Cuba Travel Tips
For Americans, Cuba is the land of mystery but it might as well be the land of the forbidden as well because of the stringent travel regulations and requirements. Fortunately, following the loosening of travel restrictions in 2016, Cuba has become a lot more accessible from the United States.
There's a few things you have to plan out before your trip. I'll highlight the few that are especially for Americans.
You should just assume that your credit cards and debit cards don't work in Cuba.
American cards are guaranteed not to work. If you try putting it in one of the few ATM's in town or charging them at a hotel, you'll get a receipt print out that says "no aceptar".
Cards issued in other countries are a hit or miss and you definitely have to inform your bank that you're traveling to Cuba prior to your trip. The charges will be converted to USD with about a ~5% service fee.
I'd recommend you bring cash. Budget about $50 - $100 per day for activities, food, drinks, and transportation and make sure you have enough for your hotel or casa if that isn't already paid for.
There are two currencies in Cuba, the CUC and the CUP. Almost all touristy things are in CUC so you can safely assume the price they quote is in CUC unless otherwise specified.
The CUC, or Pesos Convertibles, is pronounced "cook" and is pegged to the USD at 1 CUC : 1 USD.
The CUP, or Pesos Nacionales, is just called "pesos" and is valued at 25 CUP : 1 CUC. When you change for CUP, it's exchanged at 15 CUP : 1 CUC.
In Cuba, the official money exchange is called CADECA. They change many different currencies including USD, MXN, EUR, GBP, JPY, and CAD. Note that there's an additional 10% surcharge for converting USD and MXN. Because of the surcharge, I'd recommend bringing other currencies if you have access to them.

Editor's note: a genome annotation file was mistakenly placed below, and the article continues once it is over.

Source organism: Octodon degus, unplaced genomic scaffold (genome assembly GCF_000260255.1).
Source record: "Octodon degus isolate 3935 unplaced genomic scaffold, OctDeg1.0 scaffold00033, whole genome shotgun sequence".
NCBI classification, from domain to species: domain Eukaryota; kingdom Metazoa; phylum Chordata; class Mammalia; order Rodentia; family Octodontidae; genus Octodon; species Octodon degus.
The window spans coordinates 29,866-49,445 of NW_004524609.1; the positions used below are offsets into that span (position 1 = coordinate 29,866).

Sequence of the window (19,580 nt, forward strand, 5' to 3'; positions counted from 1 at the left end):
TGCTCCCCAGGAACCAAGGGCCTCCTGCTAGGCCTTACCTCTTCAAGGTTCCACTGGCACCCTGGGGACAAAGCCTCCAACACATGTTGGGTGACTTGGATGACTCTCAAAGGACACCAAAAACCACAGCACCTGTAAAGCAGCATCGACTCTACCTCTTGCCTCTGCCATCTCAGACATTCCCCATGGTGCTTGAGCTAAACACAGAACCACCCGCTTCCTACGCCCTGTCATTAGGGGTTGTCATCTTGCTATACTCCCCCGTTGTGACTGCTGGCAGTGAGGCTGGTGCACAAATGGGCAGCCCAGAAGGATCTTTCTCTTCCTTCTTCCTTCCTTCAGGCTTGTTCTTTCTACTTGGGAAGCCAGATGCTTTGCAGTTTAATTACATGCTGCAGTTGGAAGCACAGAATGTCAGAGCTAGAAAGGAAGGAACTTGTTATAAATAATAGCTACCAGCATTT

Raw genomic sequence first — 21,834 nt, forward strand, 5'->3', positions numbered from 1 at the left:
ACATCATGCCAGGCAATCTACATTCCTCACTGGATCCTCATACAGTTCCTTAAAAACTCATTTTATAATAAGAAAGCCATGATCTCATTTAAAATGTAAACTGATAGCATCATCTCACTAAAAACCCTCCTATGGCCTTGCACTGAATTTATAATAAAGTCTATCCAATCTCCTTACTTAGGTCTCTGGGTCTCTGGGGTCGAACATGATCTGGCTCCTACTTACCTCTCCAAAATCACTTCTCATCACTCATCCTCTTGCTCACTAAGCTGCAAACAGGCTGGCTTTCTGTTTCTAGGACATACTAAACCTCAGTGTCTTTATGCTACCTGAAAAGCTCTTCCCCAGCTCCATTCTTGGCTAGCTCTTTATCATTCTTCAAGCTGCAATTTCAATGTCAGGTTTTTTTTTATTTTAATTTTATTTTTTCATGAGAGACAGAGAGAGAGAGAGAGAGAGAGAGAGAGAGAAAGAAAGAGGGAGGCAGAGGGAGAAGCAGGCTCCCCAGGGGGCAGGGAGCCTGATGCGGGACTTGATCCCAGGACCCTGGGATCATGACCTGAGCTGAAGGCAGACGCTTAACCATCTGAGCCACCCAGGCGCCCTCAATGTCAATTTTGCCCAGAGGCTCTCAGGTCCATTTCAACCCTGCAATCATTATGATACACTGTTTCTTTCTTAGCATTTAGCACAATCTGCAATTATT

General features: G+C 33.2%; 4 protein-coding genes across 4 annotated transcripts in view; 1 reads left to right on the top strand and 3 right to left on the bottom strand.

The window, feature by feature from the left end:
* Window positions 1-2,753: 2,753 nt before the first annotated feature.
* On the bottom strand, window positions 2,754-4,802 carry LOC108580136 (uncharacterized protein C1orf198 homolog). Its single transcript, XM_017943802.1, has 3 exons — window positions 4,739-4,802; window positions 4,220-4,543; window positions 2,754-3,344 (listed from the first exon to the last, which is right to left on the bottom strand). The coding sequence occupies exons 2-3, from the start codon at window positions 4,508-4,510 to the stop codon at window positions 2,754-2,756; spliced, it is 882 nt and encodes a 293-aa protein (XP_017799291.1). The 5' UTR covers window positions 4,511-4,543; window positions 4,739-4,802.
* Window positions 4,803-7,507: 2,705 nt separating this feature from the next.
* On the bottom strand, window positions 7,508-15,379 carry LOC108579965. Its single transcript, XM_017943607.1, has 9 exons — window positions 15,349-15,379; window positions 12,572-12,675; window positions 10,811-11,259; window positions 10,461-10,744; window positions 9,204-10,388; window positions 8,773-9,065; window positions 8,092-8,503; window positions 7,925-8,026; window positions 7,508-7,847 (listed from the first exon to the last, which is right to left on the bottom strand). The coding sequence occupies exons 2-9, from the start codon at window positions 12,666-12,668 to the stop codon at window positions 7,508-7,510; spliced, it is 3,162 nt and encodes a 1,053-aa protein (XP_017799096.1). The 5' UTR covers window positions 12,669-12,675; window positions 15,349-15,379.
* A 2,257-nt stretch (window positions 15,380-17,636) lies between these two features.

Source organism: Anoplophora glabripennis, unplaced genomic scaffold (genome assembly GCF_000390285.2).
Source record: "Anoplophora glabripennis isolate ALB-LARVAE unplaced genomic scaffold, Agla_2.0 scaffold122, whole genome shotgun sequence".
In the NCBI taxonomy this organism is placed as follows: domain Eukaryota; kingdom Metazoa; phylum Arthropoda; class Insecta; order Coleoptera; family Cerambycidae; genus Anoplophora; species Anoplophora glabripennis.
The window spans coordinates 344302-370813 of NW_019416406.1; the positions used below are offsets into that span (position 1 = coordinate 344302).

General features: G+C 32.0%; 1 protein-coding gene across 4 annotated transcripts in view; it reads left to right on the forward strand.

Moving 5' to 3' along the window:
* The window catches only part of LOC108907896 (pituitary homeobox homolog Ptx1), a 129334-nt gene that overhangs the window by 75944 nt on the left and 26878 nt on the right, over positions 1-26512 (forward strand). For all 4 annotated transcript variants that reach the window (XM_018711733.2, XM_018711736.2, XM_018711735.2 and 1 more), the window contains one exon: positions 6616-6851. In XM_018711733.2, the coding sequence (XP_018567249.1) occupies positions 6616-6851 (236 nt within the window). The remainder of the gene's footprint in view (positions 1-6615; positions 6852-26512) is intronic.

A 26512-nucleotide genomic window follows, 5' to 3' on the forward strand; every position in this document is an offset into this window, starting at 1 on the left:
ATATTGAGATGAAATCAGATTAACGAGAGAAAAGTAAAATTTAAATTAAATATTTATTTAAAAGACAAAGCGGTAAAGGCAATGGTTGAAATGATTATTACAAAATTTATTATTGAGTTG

The accepted currencies and their exchange rates are available online from the Central Bank of Cuba.
If you are stuck in Cuba without money for any reason, visit your embassy. The U.S. Embassy will accept in care Western Union wires from your friends or family members in case of emergencies.
Cuban flights are almost always delayed. With that in mind, you have two options: fly from your home country or fly through an intermediary country. It may cheaper and more convenient to purchase two tickets if you live near a smaller airport - one ticket to a larger hub airport and another from the hub to Cuba.
The cheapest routes are probably through the U.S. in Miami (MIA), Fort Lauderdale (FLL), or through Mexico in Cancun (CUN). I went through Cancun and had 2 vacation destinations in 1 trip.
If flying through Mexico, you will need to purchase a Cuba Tourist Card (Tarjeta de Tourista) before getting your boarding pass. Both Aeromexico and Interjet sell it at their ticketing office for $15 USD. They prefer dollars (USD) but will accept the equivalent in pesos (MXN) as well. Arrive an extra half hour early to the airport to get that sorted out.
Know that your return flight has a huge chance of being delayed multiple hours, especially when departing from José Martí International Airport in Havana (HAV). If you purchase separate tickets from two different airlines, say Havana (HAV) -> Cancun (CUN) on Aeroméxico and then Cancun (CUN) -> Austin (AUS) on Southwest like I did, leave at least 8-10 hours of transit time between the two flights. If you have a layover on the same ticket, the airline will usually rebook your connecting flight if your previous flight delayed.
I would avoid Air Cubana (Cubana de Aviación) at all costs unless flying domestic within Cuba. My Aeroméxico flight was delayed 5 hours to Cancun while my friend's same flight on Cubana was delayed 8 hours. His flight was scheduled to leave before mine and he arrived in Cancun an hour after my delayed flight.
Hotels are insanely expensive and subpar in Cuba. There are many international chains of hotels operating in Havana and Veradero now, including Iberostar and Marriott/SPG. They are about $250+ USD a night and get booked up months in advance during high season (November - January and late March).
Hostels, on the other hand, really only exist in Havana and are about $8-10 a night. They're really smelly and dirty compared to the average ones in Europe, but you do get to meet other travelers and mingle. Rolondo Backpacker's and Paradise Hostel Backpackers are the two most popular hostels bookable online. Both are owned by the same people and are right next door to each other. Even if you don't stay there, you can drop by at night and meet some people over drinks on the terrace.